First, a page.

This article was previously published under Q235880
Either running a query with the Optimizer hint NOLOCK or setting the transaction isolation level to READ UNCOMMITTED, may generate transient 605 error messages.
Typically, access to data that is being changed by either another user or process is denied because of locks put on the data. However, the NOLOCK and READ UNCOMMITTED commands enable a query to read data that is locked by another user. This is referred to as a dirty read because you can read values that have not yet been committed and are subject to change.
When a query that is using NOLOCK or READ UNCOMMITTED tries to read data that is being moved or changed by another user, a 605 error occurs. The severity level of 605 errors occurring during a dirty read operation is 12 versus a severity level of 21 when reading committed data. If a 605 error that has a severity level of 12 occurs, it is most likely a transient 605 error and does not indicate a database consistency problem. To verify that it is a transient 605 error, rerun the query later.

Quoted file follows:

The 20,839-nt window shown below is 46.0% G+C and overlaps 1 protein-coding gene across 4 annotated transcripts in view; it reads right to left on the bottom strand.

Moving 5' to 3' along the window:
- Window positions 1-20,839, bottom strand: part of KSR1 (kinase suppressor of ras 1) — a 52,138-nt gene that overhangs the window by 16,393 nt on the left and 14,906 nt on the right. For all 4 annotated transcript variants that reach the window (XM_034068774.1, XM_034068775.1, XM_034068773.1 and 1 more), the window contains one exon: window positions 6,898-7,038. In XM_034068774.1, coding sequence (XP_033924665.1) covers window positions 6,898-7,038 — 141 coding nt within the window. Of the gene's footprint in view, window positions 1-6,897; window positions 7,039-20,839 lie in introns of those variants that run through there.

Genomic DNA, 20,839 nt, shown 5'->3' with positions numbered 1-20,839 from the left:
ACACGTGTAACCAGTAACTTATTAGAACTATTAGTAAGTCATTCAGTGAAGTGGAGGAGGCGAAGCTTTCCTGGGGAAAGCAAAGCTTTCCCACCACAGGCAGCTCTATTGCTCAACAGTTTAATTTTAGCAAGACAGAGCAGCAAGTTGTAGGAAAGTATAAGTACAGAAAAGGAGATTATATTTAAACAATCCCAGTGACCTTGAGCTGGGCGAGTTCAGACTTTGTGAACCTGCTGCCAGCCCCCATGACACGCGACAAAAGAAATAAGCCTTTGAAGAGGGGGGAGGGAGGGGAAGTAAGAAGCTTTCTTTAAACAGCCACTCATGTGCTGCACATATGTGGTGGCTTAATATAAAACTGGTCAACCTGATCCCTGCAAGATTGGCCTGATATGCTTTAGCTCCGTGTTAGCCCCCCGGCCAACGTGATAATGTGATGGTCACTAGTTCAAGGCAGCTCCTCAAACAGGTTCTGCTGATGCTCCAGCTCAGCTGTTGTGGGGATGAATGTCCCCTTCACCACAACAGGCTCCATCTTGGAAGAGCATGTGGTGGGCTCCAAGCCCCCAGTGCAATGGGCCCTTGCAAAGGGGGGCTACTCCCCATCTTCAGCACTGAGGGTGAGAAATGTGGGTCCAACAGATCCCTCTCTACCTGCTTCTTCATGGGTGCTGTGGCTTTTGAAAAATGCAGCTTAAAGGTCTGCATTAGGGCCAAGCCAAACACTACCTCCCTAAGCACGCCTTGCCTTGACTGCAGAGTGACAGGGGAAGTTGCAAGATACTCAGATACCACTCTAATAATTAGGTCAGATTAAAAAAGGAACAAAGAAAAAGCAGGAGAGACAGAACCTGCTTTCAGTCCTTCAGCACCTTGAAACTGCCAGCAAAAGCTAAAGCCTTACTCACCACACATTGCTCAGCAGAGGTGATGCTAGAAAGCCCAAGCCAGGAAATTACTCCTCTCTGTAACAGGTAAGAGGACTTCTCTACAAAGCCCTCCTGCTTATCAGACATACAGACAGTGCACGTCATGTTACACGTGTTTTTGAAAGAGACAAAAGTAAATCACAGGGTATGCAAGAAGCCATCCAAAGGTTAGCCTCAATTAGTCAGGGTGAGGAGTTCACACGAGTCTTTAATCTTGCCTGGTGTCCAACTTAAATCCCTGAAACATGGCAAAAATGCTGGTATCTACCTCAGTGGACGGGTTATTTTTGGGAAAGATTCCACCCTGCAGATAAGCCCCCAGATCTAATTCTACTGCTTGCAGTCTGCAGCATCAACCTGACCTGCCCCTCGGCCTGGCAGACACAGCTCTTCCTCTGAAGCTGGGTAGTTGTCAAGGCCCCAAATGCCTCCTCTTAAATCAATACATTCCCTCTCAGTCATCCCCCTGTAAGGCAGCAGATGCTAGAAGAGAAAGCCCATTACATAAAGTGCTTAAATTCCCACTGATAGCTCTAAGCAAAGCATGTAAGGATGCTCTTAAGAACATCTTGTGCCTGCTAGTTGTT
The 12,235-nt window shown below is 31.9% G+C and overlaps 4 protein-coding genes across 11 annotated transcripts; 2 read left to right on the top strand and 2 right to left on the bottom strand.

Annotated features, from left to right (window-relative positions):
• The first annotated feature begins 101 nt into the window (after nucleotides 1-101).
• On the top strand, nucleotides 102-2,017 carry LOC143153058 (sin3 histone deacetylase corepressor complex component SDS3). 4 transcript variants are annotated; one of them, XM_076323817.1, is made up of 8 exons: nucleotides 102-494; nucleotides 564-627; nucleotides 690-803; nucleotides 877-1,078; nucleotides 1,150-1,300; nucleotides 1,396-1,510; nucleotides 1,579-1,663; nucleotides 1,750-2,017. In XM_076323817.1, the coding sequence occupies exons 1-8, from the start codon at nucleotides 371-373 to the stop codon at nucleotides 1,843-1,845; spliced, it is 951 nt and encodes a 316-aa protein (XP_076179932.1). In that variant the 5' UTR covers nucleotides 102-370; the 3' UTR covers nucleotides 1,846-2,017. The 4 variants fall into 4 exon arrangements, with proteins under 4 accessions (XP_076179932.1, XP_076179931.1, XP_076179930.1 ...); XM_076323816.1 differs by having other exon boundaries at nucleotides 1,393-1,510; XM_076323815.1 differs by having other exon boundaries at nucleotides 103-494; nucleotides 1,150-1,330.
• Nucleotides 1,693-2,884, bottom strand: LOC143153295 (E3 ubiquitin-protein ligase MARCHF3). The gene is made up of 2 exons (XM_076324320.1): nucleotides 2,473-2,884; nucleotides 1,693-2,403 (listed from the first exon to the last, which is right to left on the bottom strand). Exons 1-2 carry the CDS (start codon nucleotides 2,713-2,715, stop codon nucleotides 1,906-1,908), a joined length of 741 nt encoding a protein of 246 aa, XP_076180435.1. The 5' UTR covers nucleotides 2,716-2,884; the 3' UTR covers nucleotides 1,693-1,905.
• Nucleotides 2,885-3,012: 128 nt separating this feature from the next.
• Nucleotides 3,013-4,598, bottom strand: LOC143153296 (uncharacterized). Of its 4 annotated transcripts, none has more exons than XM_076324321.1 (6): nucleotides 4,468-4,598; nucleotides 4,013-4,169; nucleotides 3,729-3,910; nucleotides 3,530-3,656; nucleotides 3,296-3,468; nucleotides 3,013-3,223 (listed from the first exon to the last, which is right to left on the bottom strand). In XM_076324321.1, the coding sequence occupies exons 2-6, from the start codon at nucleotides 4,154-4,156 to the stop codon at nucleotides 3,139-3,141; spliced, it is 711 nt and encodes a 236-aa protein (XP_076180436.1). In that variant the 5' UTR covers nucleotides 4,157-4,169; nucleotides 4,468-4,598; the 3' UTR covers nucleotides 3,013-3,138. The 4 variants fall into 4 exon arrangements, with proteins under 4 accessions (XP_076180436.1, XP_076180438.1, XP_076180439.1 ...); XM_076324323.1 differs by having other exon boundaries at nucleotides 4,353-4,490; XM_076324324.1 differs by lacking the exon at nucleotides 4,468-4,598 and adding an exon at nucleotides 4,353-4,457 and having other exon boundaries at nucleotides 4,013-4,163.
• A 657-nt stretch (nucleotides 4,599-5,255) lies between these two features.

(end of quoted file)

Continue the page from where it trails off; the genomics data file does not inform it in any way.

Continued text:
If the error persists, remove the NOLOCK hint or set the transaction isolation level to READ COMMITTED and verify that a 605 severity level 21 does not occur. A 605 level 21 error indicates possible database corruption. If a 605 level 21 error occurs, see to SQL Server Books Online for more information and contact your primary support provider for more help.
Microsoft SQL Server 6.0 Standard Edition, Microsoft SQL Server 6.5 Standard Edition, Microsoft SQL Server 7.0 Standard Edition, Microsoft SQL Server 2000 Standard Edition, Microsoft SQL Server 2005 Standard Edition, Microsoft SQL Server 2005 Express Edition, Microsoft SQL Server 2005 Developer Edition, Microsoft SQL Server 2005 Enterprise Edition, Microsoft SQL Server 2005 Workgroup Edition